Saturday 30 April 2016

Bronze Age Collapse

In the late Bronze Age of the Middle East, a diplomatic community of empires maintained a thriving international system based on bronze. Between 1200-1050 BC, the record of these powers hint at tumult and upheaval - then most simply fall eerily silent, signifying a dark age of history.

The Hittite of old kingdom formed in Anatolia(modern Turkey) in the 17th century BC, But declined due to infighting. The new kingdom emerged in the 15th century and expanded to challenge first Mittani and then Egypt. Their capital, Hattusa was destroyed around 1180 BCand was unearthed at Bogazkoy at central Turkey.

Hittite capital

The kingdoms of late Bronze Age - Babylonia, Mittani, Elam, Egypt, Mycenae, Alashiya and the Hittite empire were potent powers, whose might was based on their war chariots. Where their frontiers met, they fought, but they made no attempt to conquer each other's core territories, so relative stability was maintained for four centuries from 1600 - 1200 BC.

The great powers of Middle East c.1350 BC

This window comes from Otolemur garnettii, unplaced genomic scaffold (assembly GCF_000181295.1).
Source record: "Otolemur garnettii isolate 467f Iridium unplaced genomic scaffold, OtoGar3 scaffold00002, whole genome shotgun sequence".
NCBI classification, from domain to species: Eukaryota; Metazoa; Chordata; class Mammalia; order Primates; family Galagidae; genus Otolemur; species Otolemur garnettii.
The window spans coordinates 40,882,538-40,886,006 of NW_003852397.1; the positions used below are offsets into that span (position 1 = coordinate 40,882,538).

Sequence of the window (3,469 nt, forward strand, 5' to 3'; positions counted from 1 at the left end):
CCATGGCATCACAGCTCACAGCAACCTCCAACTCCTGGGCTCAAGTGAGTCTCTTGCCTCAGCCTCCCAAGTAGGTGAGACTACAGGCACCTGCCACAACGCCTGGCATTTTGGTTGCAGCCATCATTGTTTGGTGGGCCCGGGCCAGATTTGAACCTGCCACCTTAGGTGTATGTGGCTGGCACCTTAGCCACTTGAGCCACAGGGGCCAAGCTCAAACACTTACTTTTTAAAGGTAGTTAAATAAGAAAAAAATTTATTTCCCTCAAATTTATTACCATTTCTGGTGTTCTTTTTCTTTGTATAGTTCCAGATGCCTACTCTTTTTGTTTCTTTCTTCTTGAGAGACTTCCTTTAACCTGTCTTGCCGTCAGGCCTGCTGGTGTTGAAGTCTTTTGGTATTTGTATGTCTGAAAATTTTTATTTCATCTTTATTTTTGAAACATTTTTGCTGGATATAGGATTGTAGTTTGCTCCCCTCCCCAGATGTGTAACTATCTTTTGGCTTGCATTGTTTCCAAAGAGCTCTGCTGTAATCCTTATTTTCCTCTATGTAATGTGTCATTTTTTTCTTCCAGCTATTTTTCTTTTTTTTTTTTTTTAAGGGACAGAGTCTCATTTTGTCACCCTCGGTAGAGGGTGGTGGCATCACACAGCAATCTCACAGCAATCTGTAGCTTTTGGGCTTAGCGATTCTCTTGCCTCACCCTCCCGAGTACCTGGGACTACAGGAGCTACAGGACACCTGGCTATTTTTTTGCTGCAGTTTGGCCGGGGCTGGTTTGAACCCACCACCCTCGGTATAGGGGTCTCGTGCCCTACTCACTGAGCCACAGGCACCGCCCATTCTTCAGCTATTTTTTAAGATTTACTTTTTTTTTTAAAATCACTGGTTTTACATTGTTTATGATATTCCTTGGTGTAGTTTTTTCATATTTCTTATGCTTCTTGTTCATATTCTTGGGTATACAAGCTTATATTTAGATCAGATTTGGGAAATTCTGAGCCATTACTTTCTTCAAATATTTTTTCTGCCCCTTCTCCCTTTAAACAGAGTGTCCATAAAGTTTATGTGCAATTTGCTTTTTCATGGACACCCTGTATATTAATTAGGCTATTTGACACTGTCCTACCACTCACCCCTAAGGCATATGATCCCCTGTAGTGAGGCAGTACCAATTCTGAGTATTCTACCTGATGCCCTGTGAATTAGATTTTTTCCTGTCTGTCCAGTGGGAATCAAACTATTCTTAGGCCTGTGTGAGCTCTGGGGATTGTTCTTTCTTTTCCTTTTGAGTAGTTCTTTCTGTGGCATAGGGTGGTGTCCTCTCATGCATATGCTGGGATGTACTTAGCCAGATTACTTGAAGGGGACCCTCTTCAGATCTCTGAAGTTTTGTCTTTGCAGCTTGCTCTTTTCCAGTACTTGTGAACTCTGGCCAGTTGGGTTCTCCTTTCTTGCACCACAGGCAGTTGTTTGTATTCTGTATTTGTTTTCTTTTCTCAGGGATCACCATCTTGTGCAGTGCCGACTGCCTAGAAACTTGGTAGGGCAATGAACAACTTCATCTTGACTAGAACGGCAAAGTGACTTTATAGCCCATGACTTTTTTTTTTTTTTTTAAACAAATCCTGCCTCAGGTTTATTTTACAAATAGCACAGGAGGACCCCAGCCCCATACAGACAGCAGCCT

The key to this stability was the need for supplies of copper and tin to make bronze for weapons and tools.Copper was abundant, but the source of tin at the time was in distance Afghanistan. So the states quickly formed diplomatic community based on intensive correspondence and dynastic inter marriage.

The collapse began in 1200 BC. The first sign was that Mycenaean citadels in Greece were destroyed most likely by Northern invaders. Around 1180 BC the Hittite Empire abruptly disappeared from history.  

Egypt's New kingdom declined and eventually fragmented in 1069 BC. Babylonia's wars with Assyria and Elam resulted in Babylon's Kassite dynasty dissolving in 1154 BC. Assyria also fell silent by 1050 BC for over a century.

Rameses III battles the Sea People

Pharaoh Rameses III smites his enemies in his battle against the "Sea People" during the 12th century BC. Long blamed for Bronze Age collapse, the Sea Peoples may have been opportunists attacking weakened states.

After 1050, there are simply no records at all and the period 1050-934 BC is termed a "dark-age". This period is one of the most hotly debated subjects in ancient history. Out of he Bronze Age kingdoms mentioned above only Assyria and Elam returned from the Dark Age.

After the collapse, new kingdoms including the Hebrew states of Israel and Judah, were founded in the former territory of the Bronze Age powers.

Iron Ore was more readily accessible than the ingredients for Bronze, but the transition to the Iron economy was highly disruptive, so the great powers stuck with Bronze.


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